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How to Recover from a Launch Disaster

By Terry Whalin @terrywhalin



How do you recover from a book launch disaster? Over 4,500 new books are published every day.  As someone who has been in publishing for years, I understand without the author's active role, little happens.



In recent years, I've watched authors launch books and participate in their launch teams. I've gotten advance reading copies of the book, read it then posted my reviews on Amazon, Goodreads, and Barnes & Noble. I've taken online courses on launching books. As an acquisitions editor for a New York publisher, Morgan James Publishing, I've watched many other authors launch their books. Like many things in publishing, I've found not everything will go according to your plans.



While I've written more than 60 books, I haven't published a new book in several years. My newest book, 10 Publishing Myths released to the bookstores on December 17th. Last year, I asked New York Times bestselling author, Jerry B. Jenkins …
Recent posts

4 Reasons I wrote 10 Publishing Myths

By Terry Whalin @terrywhalin



An acquisitions editor at a New York publisher, I spent many hours speaking with authors about their manuscripts and their own expectations for their book.  Often they will tell me, “I want my book to be a bestseller.”





In part, I love to hear those words because as an editor, I'm looking for bestsellers or books that will actively sell into the market. As someone who has been in publishing many years, I understand over 4,500 new books are published every day and 1.6 million books were self-published. The additional bit of information about self-publishing is on average these books sell 100–200 copies during the lifetime of the book. To beat those odds, every author needs to have a plan and strategy for selling their book.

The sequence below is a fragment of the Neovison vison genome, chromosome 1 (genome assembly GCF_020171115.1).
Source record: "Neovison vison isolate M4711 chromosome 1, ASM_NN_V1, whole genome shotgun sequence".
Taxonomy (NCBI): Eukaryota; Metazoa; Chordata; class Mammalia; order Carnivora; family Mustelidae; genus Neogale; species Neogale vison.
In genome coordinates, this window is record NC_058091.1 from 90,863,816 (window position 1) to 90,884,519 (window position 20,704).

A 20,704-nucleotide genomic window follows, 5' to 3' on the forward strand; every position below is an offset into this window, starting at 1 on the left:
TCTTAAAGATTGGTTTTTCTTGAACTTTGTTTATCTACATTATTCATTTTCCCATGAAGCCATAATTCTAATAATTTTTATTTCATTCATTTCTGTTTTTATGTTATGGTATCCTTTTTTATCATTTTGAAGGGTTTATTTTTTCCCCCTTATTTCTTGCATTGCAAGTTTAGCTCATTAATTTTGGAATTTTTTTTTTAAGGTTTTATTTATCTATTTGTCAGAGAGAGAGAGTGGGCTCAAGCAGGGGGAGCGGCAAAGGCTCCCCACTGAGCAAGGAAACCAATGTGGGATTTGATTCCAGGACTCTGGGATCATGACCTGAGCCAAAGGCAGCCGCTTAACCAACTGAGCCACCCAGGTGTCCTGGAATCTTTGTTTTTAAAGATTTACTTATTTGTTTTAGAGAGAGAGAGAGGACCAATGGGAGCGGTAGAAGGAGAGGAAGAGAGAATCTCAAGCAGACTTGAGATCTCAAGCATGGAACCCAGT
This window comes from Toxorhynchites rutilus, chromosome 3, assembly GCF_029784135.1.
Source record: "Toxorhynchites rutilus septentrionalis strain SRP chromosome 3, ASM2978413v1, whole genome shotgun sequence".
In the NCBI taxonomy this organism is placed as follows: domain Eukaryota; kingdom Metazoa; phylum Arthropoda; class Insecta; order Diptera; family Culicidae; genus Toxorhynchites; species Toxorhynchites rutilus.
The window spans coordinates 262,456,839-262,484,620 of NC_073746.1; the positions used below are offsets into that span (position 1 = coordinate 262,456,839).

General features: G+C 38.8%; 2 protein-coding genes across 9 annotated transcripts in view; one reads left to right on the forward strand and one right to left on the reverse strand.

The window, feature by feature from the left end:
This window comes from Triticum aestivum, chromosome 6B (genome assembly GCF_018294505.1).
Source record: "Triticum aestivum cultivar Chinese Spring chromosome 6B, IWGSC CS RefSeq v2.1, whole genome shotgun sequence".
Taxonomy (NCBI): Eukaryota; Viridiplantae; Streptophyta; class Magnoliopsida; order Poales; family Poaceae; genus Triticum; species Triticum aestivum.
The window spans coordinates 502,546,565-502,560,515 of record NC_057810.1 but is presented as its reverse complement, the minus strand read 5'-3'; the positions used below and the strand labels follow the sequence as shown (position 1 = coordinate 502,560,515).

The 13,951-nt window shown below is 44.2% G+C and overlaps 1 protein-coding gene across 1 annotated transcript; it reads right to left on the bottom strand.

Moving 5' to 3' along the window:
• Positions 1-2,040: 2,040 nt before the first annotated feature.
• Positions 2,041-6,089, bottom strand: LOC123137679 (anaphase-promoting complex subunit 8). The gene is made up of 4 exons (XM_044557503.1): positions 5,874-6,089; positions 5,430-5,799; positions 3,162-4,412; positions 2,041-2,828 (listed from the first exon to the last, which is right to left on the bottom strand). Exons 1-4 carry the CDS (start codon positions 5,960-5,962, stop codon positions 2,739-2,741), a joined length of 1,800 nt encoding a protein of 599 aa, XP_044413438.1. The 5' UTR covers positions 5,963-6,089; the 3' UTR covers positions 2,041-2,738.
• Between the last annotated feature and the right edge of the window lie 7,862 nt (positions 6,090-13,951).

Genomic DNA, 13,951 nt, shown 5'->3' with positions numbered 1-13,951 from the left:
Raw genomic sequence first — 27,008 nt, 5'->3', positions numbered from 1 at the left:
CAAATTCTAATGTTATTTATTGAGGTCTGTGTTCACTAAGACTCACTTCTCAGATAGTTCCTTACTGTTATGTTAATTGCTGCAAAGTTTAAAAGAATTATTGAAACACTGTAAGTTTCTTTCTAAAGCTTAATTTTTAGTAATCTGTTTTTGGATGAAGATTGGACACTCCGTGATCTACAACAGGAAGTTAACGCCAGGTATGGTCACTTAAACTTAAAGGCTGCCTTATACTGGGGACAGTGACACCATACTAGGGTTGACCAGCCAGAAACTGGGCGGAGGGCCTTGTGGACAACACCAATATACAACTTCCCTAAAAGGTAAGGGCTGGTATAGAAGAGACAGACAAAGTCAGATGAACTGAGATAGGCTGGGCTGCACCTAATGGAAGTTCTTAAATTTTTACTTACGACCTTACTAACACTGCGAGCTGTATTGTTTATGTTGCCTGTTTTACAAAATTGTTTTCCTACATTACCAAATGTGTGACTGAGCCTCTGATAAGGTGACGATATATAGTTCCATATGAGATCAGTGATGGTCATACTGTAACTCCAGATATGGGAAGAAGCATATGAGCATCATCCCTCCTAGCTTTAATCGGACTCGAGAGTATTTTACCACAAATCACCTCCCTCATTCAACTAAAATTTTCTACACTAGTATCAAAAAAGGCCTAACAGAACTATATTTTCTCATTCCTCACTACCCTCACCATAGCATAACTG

I've seen many plans get changed as books get published. Years ago one of my books which received a large advance, had a different title in the publisher's catalog than when the book was published. This publisher never showed the…

When Your Book Isn't Selling

By Terry Whalin @terrywhalin



I used to cringe when I saw the mail or email from one of my publishers. It probably contained a royalty statement and experience told me many of those numbers would begin with a minus (negative balance).  I’ve written for many different traditional publishers and have had this experience from a broad spectrum of types of books including how-to, self-help, biographies, gift books and children’s books.



When your book sales are off, it’s a natural tendency to want to blame someone. Maybe my editor has left and my book was orphaned inside the publisher with no champion or advocate. Maybe my publisher didn’t market the book to bookstores. Maybe they changed the title between what was printed in the catalog and what was published. Or _______(fill in the blank). I’ve had all of these things happen to my published books. 



Good publishing involves a cooperative process and working with many different people. Much of this process is outside of the author’s…

Take Simple Action Steps

By Terry Whalin @terrywhalin



When I was a high school sophomore, my English teacher, Mr. Smith, saw something in my writing and encouraged me to join the newspaper staff. I started writing sports even though I was non-athletic and didn’t follow sports. I learned the jargon and began to write sports. Ultimately I was the editor of my newspaper my senior year and went on to Indiana University and majored in journalism. I thought I was going to be a newspaper reporter but instead joined Wycliffe Bible Translators and spent the next 10 years in linguistics. I began to work on the mission magazine and ultimately became the editorial director and in charge of the public face of Wycliffe in print.